After thinking a bit, I’ve decided to do a five part (at this time) series of posts regarding different aspects and thoughts on magic. In part, this was inspired by recently reading Qiguang Zhao’s work on dragons and partially because I’ve been looking for a fairly comprehensive source on types or varieties of magic and haven’t been able to find what I’m looking for. So, I’ll create one.
In Zhao’s A Study of Dragons, East and West, he divided Eastern dragons into four categories, including mythic, legendary, and folkloric. This got me thinking about a similar breakdown for magic.
For this post, I’ll classify approaches to magic as: mythological (including theological), legendary, historical, folkloric, and fictive (e.g. modern fiction).
Most mythological and theological magic is about divinities. That is, the magic originates with divine beings. Given that myths themselves are focused on divine beings, this makes a certain sense. Zeus brings his siblings back from being eaten by slaying his father, hurls lightning bolts, and changes his form as desired—into a bull, sunshine, the appearance of a mortal. Odin gives up his eye to learn the runes and their related magic. Freyr oversees the seiðr, often healing magic. Monkey King changes size and form, cloudwalks, and a whole host of other powers. Christ changes water to wine, walks on water, and self-resurrects. Most of the Greek & Roman gods change the forms of mortals, ex. Ovid’s Metamorphoses.
Included here are the magic devices, usually loaned to mortals. These almost always originate with the gods. Hephestus creates most of the magic items used by the other gods, demigods, and mortals of Greek myth. All the great magic devices in Celtic culture are owned by the gods.
This can also include the monstrous magic, such as Medusa and the Chinese demons.
In the legends, magic is most often used as plot devices. I’m thinking of Merlin and the Arthurian legends in general here, mostly because of my own background of knowledge. Often, legendary magic is considered negative or evil when used as spells—ex. Morgaine or Spenser’s Archimago. However, it becomes positive when it appears as devices and other items that help the hero—ex. Excalibur, Yvain’s ring of invisibility (Chretien de Troyes). But, there are exceptions to both, such as Merlin and Sigurd, whose ring is cursed to bring about his downfall but who is also magically able to understand the speech of animals (after accidentally eating dragon blood).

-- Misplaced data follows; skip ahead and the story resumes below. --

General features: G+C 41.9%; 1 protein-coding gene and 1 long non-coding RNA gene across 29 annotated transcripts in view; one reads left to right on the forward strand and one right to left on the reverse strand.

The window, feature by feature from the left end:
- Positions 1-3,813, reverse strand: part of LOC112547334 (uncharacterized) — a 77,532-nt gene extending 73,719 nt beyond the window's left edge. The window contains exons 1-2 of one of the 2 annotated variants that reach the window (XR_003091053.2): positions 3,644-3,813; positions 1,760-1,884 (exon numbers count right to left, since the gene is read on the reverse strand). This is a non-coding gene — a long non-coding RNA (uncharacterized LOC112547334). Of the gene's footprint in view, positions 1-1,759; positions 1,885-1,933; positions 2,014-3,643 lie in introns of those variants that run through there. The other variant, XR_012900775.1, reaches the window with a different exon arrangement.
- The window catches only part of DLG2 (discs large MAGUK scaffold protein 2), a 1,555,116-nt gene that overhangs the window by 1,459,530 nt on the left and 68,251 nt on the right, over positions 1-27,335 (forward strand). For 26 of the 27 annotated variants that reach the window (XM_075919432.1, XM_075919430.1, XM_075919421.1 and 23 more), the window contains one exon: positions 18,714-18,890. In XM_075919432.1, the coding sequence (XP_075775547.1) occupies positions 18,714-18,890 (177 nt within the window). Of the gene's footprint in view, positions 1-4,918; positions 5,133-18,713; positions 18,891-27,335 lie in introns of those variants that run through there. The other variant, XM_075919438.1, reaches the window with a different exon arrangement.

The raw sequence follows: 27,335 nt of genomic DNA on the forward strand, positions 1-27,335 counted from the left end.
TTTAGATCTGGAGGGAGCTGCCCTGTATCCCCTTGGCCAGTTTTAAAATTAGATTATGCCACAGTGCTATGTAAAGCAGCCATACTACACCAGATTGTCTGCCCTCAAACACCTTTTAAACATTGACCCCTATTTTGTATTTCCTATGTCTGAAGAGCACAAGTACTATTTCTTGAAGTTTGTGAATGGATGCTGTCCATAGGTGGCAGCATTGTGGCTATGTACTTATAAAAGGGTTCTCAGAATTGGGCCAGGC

I think in many ways the historical perspective is more focused on practicality. This is a classification I use for how people in the past believed magic worked. Included here are alchemists, astrologers, werewolves, and witches. This is the creation of elixirs, including the elixir of life, rune magic, and shapeshifting. It is the magic of potions to cure afflictions, curses against one’s enemies, blessings upon one’s children or herds, protections from malign magics (ex. horseshoes), and human to animal shape-changing. It is the realm of Celtic ogham (tree associated) magic and entrail reading divination, Chinese I-Ching and Feng Shui and spirit magic, Roman written magics (ex. curses, of which many are extant), Greek divinations and oracles, and Aztec blood sacrifice and nahuatl shape-shifting.
This is the magic of fairy tale and folklore. It often works in a fashion similar to historical and also often comes from witches or supernatural non-human creatures (ex. goblins, fae, brownies). This magic typically violates the laws of reality, relates to the acquisition of wealth (which may vanish in the sun), and deceive. This magic is most concerned with the physics and rules of the story, in fact it does follow a certain logic and conform to certain rules—Rumpelstiltskin’s binding magical deal, the Law of Threes, the trade of a good deed for a wish. This is the magic of Jack’s gold egg laying goose and magic harp. This is the magic of Rapunzel’s witch.
In modern fantasy, magic tends to be systematic. Orson Scott Card, for instance, even goes so far as to state that the most important part of fantasy worldbuilding is understanding the laws, the rules, the system of magic. Many magic systems used in modern fiction are based on myth, legend, history, or folklore, or all of them. Generally, though, they are translated through the lens of the scientific era that classifies, systematizes, and attempts to understand the underlying rules. J.K. Rowling—with her focus on wands, gestures, and magic words—is a good example in which certain forms are required and all spells are classified into certain categories, at least for educational purposes. Steven Brust does this, differently, as well in that Dragaera has sorcery (manipulation of chaos energy, amorphia, though the Orb), witchcraft (a form of psychic energy), and psychics. Jim Butcher pulls this form, applied to a variety of legendary (fae courts), mythic, and historic (wizards) forms of magic.